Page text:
Try to make asking for feedback a regular practice when starting your new role. Having feedback on your performance in your new role can help you understand what you’re doing well and how you can improve your job. With this information, you can create a plan to strategically refine your approach so that you can produce better results as you move forward.
6. Use your first 90 days to demonstrate your worth
As a new hire, the first 90 days in your role are essential. Your supervisor can use this time to assess whether you can effectively play your role and determine the benefits you provide to your team. During this time, try to demonstrate the best of your abilities and integrate into your new work environment to show that you are a valued member of the team.
Related: How to create a plan for your first 100 days in a new job (with an example)
7. Be courteous
When interacting with your new supervisor and coworkers, be sure to be as courteous as possible. Also, try to express your gratitude whenever your coworkers offer help or feedback on your work. By remaining courteous and using polite language, such as saying “please” and “thank you” when speaking with coworkers, you can set a standard of respect.
8. Actively work for cultural alignment
Embracing the culture of your new organization can help you be successful in your role. Try to actively work on cultural alignment by listening attentively, making in-depth observations, and gaining an understanding of the core values that underpin the work of your organization. Making a real alignment effort can help you develop a sense of belonging and security early on in your role.
9. Keep a positive attitude
You may run into a few obstacles or feel overwhelmed as you acclimatize to your new job. While you may feel the impulse to give in to these emotions, instead try to maintain a positive frame of mind when facing challenges so that you can focus on your progress. As you gain confidence in your role, you may be able to overcome these obstacles more effectively.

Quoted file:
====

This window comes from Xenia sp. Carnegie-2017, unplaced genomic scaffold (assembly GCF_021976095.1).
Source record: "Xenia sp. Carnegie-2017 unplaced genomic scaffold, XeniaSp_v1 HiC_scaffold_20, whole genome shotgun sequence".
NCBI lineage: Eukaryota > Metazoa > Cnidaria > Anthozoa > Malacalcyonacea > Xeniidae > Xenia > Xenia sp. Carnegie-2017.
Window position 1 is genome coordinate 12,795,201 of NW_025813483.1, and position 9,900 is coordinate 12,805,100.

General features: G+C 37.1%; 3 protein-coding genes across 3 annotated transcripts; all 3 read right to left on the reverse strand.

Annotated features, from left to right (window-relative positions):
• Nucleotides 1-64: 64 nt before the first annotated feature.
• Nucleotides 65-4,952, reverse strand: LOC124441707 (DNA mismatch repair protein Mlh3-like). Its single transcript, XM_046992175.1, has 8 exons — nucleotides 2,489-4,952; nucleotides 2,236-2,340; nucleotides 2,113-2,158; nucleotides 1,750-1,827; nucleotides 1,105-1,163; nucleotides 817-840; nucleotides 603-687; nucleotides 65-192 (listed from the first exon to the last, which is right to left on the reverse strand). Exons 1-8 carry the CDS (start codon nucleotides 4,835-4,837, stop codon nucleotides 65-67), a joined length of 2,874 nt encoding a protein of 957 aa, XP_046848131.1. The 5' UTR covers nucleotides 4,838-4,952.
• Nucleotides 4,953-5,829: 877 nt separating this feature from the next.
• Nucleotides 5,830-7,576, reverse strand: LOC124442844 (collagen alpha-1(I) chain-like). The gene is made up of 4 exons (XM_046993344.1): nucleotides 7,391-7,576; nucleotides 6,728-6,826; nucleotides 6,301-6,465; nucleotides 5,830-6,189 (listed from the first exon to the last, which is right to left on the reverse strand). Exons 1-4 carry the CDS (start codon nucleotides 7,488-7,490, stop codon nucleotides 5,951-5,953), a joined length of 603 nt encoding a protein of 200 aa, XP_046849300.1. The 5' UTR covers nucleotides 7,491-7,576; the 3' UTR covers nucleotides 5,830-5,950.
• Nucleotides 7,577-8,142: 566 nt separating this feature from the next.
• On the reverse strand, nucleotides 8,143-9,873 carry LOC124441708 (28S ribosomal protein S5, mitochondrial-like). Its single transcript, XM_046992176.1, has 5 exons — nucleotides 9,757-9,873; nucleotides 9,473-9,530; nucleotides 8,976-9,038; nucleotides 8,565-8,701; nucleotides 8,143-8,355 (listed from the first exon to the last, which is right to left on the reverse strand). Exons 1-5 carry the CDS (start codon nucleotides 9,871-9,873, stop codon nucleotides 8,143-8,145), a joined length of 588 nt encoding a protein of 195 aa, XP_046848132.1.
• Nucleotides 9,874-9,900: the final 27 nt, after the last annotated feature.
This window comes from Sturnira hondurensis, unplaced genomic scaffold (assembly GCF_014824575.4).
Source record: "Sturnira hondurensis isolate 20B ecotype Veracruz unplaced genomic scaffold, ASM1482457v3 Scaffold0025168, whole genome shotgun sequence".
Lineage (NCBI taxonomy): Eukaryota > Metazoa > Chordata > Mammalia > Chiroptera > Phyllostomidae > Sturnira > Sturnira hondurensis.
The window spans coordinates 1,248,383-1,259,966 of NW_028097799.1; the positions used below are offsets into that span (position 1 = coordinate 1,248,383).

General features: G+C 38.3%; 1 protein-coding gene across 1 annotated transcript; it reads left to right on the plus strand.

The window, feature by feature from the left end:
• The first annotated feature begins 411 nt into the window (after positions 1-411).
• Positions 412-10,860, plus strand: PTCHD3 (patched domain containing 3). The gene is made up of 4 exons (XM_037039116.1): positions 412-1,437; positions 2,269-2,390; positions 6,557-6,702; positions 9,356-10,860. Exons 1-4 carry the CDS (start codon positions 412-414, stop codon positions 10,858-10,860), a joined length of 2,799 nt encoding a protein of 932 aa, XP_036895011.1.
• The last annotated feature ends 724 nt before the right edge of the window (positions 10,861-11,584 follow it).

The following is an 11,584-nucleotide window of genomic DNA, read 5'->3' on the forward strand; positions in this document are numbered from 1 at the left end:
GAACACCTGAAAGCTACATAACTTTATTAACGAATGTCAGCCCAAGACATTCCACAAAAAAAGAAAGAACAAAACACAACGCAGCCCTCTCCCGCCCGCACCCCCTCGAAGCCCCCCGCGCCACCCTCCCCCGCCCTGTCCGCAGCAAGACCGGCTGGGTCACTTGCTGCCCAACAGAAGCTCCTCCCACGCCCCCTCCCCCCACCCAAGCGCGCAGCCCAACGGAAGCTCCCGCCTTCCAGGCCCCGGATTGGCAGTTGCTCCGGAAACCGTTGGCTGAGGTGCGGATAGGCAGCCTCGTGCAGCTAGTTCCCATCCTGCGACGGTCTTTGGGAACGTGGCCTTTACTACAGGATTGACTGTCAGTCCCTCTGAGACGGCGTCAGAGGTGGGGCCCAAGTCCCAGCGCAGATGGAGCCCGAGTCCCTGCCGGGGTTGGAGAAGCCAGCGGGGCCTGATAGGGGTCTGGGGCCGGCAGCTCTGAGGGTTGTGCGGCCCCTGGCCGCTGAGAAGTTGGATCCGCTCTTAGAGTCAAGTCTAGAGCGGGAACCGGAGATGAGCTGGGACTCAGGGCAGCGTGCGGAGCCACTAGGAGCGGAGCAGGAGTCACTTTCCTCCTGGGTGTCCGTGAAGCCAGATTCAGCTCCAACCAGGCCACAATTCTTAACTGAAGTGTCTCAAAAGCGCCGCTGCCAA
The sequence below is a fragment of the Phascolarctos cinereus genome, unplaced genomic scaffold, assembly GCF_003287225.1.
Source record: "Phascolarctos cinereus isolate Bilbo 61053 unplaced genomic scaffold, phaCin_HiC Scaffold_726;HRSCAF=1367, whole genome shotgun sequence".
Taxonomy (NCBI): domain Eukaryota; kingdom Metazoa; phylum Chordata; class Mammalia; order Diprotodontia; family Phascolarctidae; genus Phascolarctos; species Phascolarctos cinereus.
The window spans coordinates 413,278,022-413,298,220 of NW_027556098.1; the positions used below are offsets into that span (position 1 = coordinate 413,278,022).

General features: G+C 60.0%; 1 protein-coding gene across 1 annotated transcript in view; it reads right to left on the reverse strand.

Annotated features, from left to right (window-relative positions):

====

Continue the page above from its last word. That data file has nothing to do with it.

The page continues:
3 things not to do when starting a new job
Here are three things not to do before your first day on the job:
1. Don’t make assumptions
In your new role, you may encounter different approaches to work than you are used to. It may take a while for you to adjust to your workflow and the way things work in your new work environment. Therefore, it is important to avoid making assumptions by keeping an open mind.
In a professional environment, it’s generally wise to limit the amount of personal information you share with others. Be sure to be extra careful in this regard when starting your new job, as your relationships with your coworkers are not yet fully formed. Exercising a certain degree of caution can help you avoid opportunities for gossip or conflict as you adjust to the expectations of your role.
Related: 18 tips for knowing what to say on your first day of work
3. Do not engage in gossip or drama
Navigating your new work environment can be difficult at first. You may encounter drama or gossip in the workplace, but try to avoid engaging in these negative behaviors. Disengaging can help you maintain positive relationships with your coworkers and limit the number of distractions you face while doing your daily tasks.